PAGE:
Training Birds

Training Birds
The parrot - bird is much more intelligent than many people suspected; numerous tests have recently been conducted to prove just that. These tests have also proven many birds are capable of communication, not just imitation. It is up to us to provide the tools to develop these abilities. Training your pet bird, developing bird intelligence, teaching your bird to talk also falls under the ever so important socialization.

Providing your bird with social interaction, activities, and play stimuli lead to a mentally healthy and happy bird. When a bird is not happy, they can develop unacceptable behaviors such as constant squawking. Some squawking is normal bird behavior. Unhappy and unhealthy birds may also resort to feather plucking, often because of boredom.

There should be no reason why your bird should have behavioral problems as long as they have enough socialization, are physically and mentally healthy, have plenty of time to spend outside of their cage, toys to engage their intellect, and toys that reduce stress.

Your birds don't need the anxiety of angry human drama. Keep arguments away from your birds. They can pick up on your emotions very easily and it causes distress. Distress lowers the immune system and you could ultimately end up with a very sick and unhappy bird.

If you are providing all these things, and they display behaviors such as feather plucking or constant squawking, it is time for a complete physical by an avian veterinarian.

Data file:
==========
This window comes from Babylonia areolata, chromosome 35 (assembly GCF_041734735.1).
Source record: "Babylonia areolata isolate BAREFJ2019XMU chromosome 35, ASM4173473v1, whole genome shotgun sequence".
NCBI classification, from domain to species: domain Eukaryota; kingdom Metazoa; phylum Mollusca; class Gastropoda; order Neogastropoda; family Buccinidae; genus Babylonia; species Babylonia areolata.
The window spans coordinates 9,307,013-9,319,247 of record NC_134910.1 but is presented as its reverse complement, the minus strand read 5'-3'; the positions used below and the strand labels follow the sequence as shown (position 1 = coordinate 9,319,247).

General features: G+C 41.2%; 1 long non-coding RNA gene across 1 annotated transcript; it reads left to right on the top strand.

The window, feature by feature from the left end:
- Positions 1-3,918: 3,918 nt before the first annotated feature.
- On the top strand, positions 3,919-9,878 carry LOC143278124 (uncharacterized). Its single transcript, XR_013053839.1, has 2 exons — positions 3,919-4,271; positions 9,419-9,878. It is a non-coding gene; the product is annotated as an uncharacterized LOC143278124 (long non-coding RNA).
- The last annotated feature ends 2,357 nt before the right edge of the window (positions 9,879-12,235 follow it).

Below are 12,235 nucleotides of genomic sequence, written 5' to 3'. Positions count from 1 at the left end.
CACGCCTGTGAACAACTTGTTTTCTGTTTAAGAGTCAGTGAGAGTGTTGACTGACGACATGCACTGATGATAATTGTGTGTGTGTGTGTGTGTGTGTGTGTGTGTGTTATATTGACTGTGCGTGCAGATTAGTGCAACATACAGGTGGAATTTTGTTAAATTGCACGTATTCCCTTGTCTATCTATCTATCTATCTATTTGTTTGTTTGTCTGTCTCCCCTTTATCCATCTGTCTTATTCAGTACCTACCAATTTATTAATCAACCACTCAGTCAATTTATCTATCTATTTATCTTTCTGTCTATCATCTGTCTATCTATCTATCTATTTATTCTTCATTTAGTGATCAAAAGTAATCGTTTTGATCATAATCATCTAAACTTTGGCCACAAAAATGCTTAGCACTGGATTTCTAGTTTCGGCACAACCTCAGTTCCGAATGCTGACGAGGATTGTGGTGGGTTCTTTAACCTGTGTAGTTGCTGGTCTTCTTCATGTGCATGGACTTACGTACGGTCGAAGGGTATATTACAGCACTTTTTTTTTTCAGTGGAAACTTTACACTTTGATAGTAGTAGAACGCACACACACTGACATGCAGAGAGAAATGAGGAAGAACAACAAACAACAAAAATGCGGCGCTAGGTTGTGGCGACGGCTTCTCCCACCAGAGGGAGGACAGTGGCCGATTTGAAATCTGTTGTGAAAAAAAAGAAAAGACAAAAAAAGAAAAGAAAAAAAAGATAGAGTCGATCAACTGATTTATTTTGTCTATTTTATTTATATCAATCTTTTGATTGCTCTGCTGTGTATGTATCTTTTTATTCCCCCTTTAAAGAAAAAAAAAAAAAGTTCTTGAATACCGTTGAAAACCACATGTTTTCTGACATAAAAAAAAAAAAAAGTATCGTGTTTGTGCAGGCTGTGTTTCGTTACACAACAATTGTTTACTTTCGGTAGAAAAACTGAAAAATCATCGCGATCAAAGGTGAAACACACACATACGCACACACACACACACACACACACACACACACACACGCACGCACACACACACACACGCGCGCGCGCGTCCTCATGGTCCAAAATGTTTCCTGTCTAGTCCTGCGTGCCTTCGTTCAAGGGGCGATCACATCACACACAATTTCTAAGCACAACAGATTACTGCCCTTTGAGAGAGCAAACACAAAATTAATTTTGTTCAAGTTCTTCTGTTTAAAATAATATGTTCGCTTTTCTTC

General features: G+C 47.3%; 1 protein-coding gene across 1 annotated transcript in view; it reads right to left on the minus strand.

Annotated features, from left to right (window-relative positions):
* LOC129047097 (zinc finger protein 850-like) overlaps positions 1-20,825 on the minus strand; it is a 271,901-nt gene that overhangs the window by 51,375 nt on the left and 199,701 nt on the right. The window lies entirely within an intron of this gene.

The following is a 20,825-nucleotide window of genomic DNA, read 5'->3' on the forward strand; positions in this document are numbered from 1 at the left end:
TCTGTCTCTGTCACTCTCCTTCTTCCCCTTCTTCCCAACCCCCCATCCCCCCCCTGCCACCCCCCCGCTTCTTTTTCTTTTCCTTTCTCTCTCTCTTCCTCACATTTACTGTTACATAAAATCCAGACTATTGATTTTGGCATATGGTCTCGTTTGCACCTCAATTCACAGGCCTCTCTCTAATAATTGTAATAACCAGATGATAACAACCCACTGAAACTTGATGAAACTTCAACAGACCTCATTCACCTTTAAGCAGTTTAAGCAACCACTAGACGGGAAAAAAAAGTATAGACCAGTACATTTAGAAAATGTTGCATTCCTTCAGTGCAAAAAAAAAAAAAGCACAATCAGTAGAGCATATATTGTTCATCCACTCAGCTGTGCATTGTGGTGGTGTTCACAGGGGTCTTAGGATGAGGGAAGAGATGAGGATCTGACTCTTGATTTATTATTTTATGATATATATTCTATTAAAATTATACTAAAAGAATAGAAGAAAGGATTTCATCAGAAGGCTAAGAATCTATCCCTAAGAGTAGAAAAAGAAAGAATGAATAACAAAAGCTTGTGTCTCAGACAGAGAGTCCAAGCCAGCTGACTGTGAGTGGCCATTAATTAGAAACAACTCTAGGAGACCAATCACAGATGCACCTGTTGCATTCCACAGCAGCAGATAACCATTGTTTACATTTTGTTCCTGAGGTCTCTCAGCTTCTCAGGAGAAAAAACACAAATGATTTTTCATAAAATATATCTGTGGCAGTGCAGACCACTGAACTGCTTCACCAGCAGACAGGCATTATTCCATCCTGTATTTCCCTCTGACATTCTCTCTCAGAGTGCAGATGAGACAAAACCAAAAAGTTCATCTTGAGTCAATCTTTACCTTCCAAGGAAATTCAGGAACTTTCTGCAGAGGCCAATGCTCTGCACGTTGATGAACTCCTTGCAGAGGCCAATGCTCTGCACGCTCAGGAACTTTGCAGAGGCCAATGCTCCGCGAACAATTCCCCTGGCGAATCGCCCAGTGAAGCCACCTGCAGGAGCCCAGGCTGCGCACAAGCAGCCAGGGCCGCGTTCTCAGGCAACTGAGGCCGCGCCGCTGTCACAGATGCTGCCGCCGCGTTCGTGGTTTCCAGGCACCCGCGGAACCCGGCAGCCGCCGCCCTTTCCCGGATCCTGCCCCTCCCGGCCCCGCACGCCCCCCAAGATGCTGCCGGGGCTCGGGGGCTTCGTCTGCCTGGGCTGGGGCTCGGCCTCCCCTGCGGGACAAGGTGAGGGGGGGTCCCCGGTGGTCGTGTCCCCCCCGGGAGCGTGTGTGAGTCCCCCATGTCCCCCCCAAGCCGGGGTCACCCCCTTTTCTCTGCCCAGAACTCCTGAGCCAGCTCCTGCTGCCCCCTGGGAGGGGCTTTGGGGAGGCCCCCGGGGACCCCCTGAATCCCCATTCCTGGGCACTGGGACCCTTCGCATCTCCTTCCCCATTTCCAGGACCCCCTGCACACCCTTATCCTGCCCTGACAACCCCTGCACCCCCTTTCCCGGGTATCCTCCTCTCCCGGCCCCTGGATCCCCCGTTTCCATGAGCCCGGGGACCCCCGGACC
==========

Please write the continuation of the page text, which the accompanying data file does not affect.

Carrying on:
If our human kids had nothing but educational toys they would become unhappy just as a parrot would. They need diversity and also something to help with over anxiousness. My birds will spend hours fiddling with blocks, pulling at the strings, and working at knots. These types of toys are some of the best for stress reduction.

Working with, instead of against your bird's natural instincts will go a long way to having a happy parrot. Birds spend a great deal of time working at seeds and nuts, trying to figure out the ultimate puzzle of obtaining their prize.

Look for toys that are nontoxic, with a sturdy construction. Many of these toys are a puzzle with a nut or other goodie hidden inside. They have to go through quite of bit of trial and error, to get at the treat inside the toy. Pick toys suitable for your bird's size and species.

You can also develop their skills and provide socialization by talking to them. Also, parrots love music and sound. Play music and movie DVDs. There will be times when your parrot is alone; it will help them pass the time until you come home. Refrain from loud music and heavy bass.

To allow your bird's intelligence to fully develop they need to use deduction, reason, and observation. They need a wide diversity of activities to keep them motivated. They need a variety of toys to play with, so rotate the toys frequently. Most importantly, they need frequent interaction with their owners and plenty of love.

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Diana Geiger Exotic Pets Editoron

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